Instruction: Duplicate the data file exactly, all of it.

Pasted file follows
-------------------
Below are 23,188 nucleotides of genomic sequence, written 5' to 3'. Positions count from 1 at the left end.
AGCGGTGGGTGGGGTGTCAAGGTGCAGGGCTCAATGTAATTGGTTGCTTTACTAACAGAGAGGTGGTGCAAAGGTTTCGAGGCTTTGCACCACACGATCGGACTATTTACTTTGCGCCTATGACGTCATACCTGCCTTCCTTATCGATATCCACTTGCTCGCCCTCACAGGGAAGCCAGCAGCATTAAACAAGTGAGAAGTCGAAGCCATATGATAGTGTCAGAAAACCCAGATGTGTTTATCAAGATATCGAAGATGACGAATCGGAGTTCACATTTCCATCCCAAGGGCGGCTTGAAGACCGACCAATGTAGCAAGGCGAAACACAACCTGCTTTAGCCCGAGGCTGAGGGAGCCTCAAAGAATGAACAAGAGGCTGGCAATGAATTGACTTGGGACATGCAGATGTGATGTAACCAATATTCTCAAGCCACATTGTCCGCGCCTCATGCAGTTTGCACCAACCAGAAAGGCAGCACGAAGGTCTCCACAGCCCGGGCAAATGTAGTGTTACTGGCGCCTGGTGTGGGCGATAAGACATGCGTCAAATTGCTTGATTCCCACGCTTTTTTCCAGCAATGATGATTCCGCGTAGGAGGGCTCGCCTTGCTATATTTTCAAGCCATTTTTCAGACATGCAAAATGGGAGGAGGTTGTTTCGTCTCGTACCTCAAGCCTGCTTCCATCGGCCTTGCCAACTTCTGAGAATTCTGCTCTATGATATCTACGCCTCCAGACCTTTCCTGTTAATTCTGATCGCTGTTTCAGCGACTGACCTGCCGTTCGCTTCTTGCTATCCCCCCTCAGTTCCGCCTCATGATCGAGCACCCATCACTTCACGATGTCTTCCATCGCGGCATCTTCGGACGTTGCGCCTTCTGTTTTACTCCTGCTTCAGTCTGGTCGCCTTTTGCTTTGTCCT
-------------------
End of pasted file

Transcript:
Below are 23,188 nucleotides of genomic sequence, written 5' to 3'. Positions count from 1 at the left end.
AGCGGTGGGTGGGGTGTCAAGGTGCAGGGCTCAATGTAATTGGTTGCTTTACTAACAGAGAGGTGGTGCAAAGGTTTCGAGGCTTTGCACCACACGATCGGACTATTTACTTTGCGCCTATGACGTCATACCTGCCTTCCTTATCGATATCCACTTGCTCGCCCTCACAGGGAAGCCAGCAGCATTAAACAAGTGAGAAGTCGAAGCCATATGATAGTGTCAGAAAACCCAGATGTGTTTATCAAGATATCGAAGATGACGAATCGGAGTTCACATTTCCATCCCAAGGGCGGCTTGAAGACCGACCAATGTAGCAAGGCGAAACACAACCTGCTTTAGCCCGAGGCTGAGGGAGCCTCAAAGAATGAACAAGAGGCTGGCAATGAATTGACTTGGGACATGCAGATGTGATGTAACCAATATTCTCAAGCCACATTGTCCGCGCCTCATGCAGTTTGCACCAACCAGAAAGGCAGCACGAAGGTCTCCACAGCCCGGGCAAATGTAGTGTTACTGGCGCCTGGTGTGGGCGATAAGACATGCGTCAAATTGCTTGATTCCCACGCTTTTTTCCAGCAATGATGATTCCGCGTAGGAGGGCTCGCCTTGCTATATTTTCAAGCCATTTTTCAGACATGCAAAATGGGAGGAGGTTGTTTCGTCTCGTACCTCAAGCCTGCTTCCATCGGCCTTGCCAACTTCTGAGAATTCTGCTCTATGATATCTACGCCTCCAGACCTTTCCTGTTAATTCTGATCGCTGTTTCAGCGACTGACCTGCCGTTCGCTTCTTGCTATCCCCCCTCAGTTCCGCCTCATGATCGAGCACCCATCACTTCACGATGTCTTCCATCGCGGCATCTTCGGACGTTGCGCCTTCTGTTTTACTCCTGCTTCAGTCTGGTCGCCTTTTGCTTTGTCCT